Experts at a Codex committee meeting have drafted guidance on how to handle microbiological foodborne outbreaks.

The guideline will give countries a structured approach on preparedness and management to limit the scale of such outbreaks. It covers surveillance and monitoring systems, analytical methods, risk assessment and communication, using epidemiological and lab data and lessons learned.

The Codex Committee on Food Hygiene was hosted by the United States in February and March and chaired by Emilio Esteban, chief scientist at the USDA’s Food Safety and Inspection Service.

Establishing networks and communication between different sectors including food control agencies, veterinary authorities, laboratories, public health bodies and the community means better exchange of information so outbreaks can be rapidly investigated.

“To facilitate a common understanding and a consistent approach to these situations, such networks should use comparable methods, common definitions and interpretations to the extent possible, as well as transparent exchange of information,” according to the guidance.

The document has been sent for adoption at the next session of the Codex Alimentarius Commission later this year.

Problems because of lack of communication
Gudrun Sandø, a veterinary advisor at the Danish Veterinary and Food Administration, helped develop the guide.

“Foodborne outbreaks can go between or across borders so we also need to have the kind of structure where we communicate with each other internationally. What we have seen and learned is that in some countries there is not always a natural communication between public health and food safety authorities. It is really important that these people know each other and have networks so you know who to go to. When there is an outbreak you need to move quickly,” she said.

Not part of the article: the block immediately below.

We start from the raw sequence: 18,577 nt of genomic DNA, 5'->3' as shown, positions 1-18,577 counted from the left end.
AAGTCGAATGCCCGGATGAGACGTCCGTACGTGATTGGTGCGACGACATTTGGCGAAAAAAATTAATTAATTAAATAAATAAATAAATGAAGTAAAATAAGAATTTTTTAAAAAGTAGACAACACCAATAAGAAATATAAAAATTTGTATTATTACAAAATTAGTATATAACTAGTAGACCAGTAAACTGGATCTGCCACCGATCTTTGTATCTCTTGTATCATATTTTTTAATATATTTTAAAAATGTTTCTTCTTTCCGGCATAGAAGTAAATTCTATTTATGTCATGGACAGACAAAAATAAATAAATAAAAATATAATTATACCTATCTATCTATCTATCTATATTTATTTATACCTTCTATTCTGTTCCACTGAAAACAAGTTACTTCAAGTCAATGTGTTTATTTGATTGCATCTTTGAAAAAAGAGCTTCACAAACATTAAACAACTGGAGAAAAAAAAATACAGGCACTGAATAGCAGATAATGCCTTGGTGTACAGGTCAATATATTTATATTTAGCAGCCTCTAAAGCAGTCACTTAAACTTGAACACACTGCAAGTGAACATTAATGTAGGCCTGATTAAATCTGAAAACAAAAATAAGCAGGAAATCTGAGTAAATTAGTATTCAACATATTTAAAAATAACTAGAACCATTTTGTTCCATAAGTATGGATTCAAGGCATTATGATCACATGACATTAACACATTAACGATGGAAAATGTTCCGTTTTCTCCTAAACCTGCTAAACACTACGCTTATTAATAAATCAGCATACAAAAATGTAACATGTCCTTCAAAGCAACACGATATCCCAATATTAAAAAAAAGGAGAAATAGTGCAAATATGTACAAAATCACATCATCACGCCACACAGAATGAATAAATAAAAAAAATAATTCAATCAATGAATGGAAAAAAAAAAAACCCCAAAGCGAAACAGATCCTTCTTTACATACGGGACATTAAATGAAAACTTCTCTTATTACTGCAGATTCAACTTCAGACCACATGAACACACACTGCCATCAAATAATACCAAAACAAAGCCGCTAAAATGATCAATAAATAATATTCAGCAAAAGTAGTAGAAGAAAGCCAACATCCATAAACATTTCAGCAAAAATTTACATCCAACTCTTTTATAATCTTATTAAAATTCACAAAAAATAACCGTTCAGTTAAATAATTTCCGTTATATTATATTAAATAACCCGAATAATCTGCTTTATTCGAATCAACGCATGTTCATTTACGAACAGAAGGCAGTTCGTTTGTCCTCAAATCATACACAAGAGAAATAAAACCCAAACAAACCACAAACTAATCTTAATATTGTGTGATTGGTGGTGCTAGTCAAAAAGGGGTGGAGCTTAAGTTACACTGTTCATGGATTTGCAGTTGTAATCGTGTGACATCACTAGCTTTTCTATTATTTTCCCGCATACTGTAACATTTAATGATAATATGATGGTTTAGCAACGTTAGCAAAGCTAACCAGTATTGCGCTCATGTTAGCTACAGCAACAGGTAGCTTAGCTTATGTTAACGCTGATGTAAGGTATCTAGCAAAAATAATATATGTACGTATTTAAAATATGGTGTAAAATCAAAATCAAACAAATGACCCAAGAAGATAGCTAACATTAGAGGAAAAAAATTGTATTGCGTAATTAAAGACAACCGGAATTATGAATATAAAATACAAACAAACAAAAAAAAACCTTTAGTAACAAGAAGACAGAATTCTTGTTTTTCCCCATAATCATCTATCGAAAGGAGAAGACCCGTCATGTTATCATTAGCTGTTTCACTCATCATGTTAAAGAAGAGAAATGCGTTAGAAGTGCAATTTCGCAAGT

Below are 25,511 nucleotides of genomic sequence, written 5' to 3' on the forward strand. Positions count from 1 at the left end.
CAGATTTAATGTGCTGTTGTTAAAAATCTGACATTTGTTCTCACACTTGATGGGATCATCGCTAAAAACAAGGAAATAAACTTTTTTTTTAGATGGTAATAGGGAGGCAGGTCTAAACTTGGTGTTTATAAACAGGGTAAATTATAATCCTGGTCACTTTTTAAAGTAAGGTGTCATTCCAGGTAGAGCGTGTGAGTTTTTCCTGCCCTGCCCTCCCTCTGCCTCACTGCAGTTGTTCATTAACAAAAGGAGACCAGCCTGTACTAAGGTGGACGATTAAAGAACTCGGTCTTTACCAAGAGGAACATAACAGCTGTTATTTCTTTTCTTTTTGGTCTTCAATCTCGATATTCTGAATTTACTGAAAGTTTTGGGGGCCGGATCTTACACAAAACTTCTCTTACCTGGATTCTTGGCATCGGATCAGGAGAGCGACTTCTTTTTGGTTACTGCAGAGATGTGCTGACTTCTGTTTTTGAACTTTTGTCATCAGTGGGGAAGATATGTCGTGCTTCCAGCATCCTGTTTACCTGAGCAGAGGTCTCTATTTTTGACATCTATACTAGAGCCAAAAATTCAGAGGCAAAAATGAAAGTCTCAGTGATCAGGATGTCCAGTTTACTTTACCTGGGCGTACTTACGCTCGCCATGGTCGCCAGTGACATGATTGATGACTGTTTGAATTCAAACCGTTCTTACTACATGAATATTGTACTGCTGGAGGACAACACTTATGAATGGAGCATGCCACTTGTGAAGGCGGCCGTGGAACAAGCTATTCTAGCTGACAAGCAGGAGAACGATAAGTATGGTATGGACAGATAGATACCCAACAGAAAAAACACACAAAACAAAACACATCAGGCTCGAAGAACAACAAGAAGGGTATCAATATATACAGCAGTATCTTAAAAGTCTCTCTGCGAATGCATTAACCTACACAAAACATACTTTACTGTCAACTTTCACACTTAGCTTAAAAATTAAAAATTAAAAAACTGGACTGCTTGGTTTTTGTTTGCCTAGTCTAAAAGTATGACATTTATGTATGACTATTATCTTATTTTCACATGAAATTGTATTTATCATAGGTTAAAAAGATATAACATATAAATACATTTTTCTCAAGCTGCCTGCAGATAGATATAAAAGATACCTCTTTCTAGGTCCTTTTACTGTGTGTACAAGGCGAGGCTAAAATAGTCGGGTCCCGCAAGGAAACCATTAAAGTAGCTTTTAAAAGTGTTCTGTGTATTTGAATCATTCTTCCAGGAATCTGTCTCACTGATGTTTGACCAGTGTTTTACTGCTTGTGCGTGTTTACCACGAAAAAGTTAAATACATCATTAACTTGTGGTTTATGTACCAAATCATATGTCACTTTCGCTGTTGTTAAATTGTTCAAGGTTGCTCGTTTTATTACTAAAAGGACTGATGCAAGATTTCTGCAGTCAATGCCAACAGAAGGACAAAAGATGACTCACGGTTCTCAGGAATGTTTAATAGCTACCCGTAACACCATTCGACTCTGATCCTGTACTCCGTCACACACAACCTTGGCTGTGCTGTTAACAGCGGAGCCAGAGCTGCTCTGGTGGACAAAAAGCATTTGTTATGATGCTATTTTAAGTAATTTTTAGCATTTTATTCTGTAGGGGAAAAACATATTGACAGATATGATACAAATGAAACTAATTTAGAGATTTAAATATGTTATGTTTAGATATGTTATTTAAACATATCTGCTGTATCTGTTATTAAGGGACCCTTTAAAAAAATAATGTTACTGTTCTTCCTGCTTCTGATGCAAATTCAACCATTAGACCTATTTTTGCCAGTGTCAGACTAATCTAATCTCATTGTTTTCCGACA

“We have these new molecular typing methods to compare different strains of a pathogen which enable us to focus on specific areas for investigation and are helping us find clusters we didn’t know about before. You need epidemiological data as well, but these new molecular typing methods are a tool that have changed how we do outbreak investigation and have improved the success rate for finding the source of an outbreak.”

Criteria to categorize an outbreak and develop response plans includes the number of patients, the source of contamination and business history, disease severity, geographic spread and whether it is ongoing or not. Referring to an outbreak as a crisis can affect consumer confidence in a product or food category that is not implicated in the incident.

Constanza Vergara, from Chile, said the document will help officials manage an outbreak in what is “usually a very chaotic and time-sensitive situation.”

Other items discussed
Other work on draft guidelines to control Shiga toxin-producing E. coli (STEC) in raw beef, raw milk and raw milk cheeses, fresh leafy vegetables, and sprouts is ongoing.

Also at the meeting, representatives for Bolivia, Indonesia, Kenya, Nigeria and Peru showed interest in developing a plan to work on food safety guidelines for traditional markets with the Global Alliance for Improved Nutrition (GAIN).

Jeffrey LeJeune, food safety officer at the Food and Agriculture Organization (FAO) of the United Nations, presented recent relevant work.

The FAO/WHO Joint Expert Meeting on Microbiological Risk Assessment (JEMRA) reports set for publication in 2022 include a risk assessment on Listeria monocytogenes, STEC in meat and dairy, low moisture foods and water reuse in fisheries and dairy.

Future work will include fresh fruit and vegetables, Salmonella and Campylobacter in poultry, and foodborne viruses.

The next meeting of this Codex committee is planned for November with discussions on Vibrio species in seafood and the control of viruses in food expected to feature.

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